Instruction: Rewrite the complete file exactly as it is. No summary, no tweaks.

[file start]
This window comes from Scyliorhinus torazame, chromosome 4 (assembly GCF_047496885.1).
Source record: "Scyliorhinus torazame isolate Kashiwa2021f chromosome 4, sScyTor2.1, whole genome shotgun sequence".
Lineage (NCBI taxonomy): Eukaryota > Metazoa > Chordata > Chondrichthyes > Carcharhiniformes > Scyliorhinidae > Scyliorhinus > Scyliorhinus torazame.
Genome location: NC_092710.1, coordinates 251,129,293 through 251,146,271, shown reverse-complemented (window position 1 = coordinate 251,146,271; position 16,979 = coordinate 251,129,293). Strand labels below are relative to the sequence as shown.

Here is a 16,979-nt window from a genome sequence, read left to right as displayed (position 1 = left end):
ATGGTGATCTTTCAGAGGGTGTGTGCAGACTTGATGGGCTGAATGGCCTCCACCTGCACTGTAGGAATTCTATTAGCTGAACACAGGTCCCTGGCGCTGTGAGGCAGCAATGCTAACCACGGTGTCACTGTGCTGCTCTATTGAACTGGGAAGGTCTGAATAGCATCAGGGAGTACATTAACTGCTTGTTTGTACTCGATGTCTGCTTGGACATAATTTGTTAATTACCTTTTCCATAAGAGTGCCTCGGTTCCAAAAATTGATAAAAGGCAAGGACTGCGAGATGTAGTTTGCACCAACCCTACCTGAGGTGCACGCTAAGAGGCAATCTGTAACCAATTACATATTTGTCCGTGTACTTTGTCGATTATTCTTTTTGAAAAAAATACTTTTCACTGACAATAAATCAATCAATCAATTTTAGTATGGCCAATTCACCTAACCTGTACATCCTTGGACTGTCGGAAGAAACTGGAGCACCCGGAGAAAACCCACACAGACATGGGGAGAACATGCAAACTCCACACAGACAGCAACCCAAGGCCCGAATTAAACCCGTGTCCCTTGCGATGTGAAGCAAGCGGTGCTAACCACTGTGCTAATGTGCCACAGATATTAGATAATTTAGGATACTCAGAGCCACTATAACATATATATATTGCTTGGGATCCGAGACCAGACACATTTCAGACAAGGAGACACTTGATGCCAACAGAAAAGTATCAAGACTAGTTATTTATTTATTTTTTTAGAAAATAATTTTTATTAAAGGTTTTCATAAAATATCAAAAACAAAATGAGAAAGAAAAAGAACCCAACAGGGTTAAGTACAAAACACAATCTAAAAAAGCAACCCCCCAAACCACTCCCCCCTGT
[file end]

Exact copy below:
This window comes from Scyliorhinus torazame, chromosome 4 (assembly GCF_047496885.1).
Source record: "Scyliorhinus torazame isolate Kashiwa2021f chromosome 4, sScyTor2.1, whole genome shotgun sequence".
Lineage (NCBI taxonomy): Eukaryota > Metazoa > Chordata > Chondrichthyes > Carcharhiniformes > Scyliorhinidae > Scyliorhinus > Scyliorhinus torazame.
Genome location: NC_092710.1, coordinates 251,129,293 through 251,146,271, shown reverse-complemented (window position 1 = coordinate 251,146,271; position 16,979 = coordinate 251,129,293). Strand labels below are relative to the sequence as shown.

Here is a 16,979-nt window from a genome sequence, read left to right as displayed (position 1 = left end):
ATGGTGATCTTTCAGAGGGTGTGTGCAGACTTGATGGGCTGAATGGCCTCCACCTGCACTGTAGGAATTCTATTAGCTGAACACAGGTCCCTGGCGCTGTGAGGCAGCAATGCTAACCACGGTGTCACTGTGCTGCTCTATTGAACTGGGAAGGTCTGAATAGCATCAGGGAGTACATTAACTGCTTGTTTGTACTCGATGTCTGCTTGGACATAATTTGTTAATTACCTTTTCCATAAGAGTGCCTCGGTTCCAAAAATTGATAAAAGGCAAGGACTGCGAGATGTAGTTTGCACCAACCCTACCTGAGGTGCACGCTAAGAGGCAATCTGTAACCAATTACATATTTGTCCGTGTACTTTGTCGATTATTCTTTTTGAAAAAAATACTTTTCACTGACAATAAATCAATCAATCAATTTTAGTATGGCCAATTCACCTAACCTGTACATCCTTGGACTGTCGGAAGAAACTGGAGCACCCGGAGAAAACCCACACAGACATGGGGAGAACATGCAAACTCCACACAGACAGCAACCCAAGGCCCGAATTAAACCCGTGTCCCTTGCGATGTGAAGCAAGCGGTGCTAACCACTGTGCTAATGTGCCACAGATATTAGATAATTTAGGATACTCAGAGCCACTATAACATATATATATTGCTTGGGATCCGAGACCAGACACATTTCAGACAAGGAGACACTTGATGCCAACAGAAAAGTATCAAGACTAGTTATTTATTTATTTTTTTAGAAAATAATTTTTATTAAAGGTTTTCATAAAATATCAAAAACAAAATGAGAAAGAAAAAGAACCCAACAGGGTTAAGTACAAAACACAATCTAAAAAAGCAACCCCCCAAACCACTCCCCCCTGT